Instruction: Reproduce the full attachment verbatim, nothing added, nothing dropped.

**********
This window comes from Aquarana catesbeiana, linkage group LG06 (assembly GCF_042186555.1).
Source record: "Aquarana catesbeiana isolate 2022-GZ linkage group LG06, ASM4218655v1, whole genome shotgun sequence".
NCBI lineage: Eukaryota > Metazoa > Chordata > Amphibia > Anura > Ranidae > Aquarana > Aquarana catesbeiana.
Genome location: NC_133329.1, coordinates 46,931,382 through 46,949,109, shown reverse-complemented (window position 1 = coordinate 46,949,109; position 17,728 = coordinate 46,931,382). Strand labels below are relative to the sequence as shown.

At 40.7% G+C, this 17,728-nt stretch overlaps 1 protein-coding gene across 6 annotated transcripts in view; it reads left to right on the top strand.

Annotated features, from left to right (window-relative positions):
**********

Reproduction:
This window comes from Aquarana catesbeiana, linkage group LG06 (assembly GCF_042186555.1).
Source record: "Aquarana catesbeiana isolate 2022-GZ linkage group LG06, ASM4218655v1, whole genome shotgun sequence".
NCBI lineage: Eukaryota > Metazoa > Chordata > Amphibia > Anura > Ranidae > Aquarana > Aquarana catesbeiana.
Genome location: NC_133329.1, coordinates 46,931,382 through 46,949,109, shown reverse-complemented (window position 1 = coordinate 46,949,109; position 17,728 = coordinate 46,931,382). Strand labels below are relative to the sequence as shown.

At 40.7% G+C, this 17,728-nt stretch overlaps 1 protein-coding gene across 6 annotated transcripts in view; it reads left to right on the top strand.

Annotated features, from left to right (window-relative positions):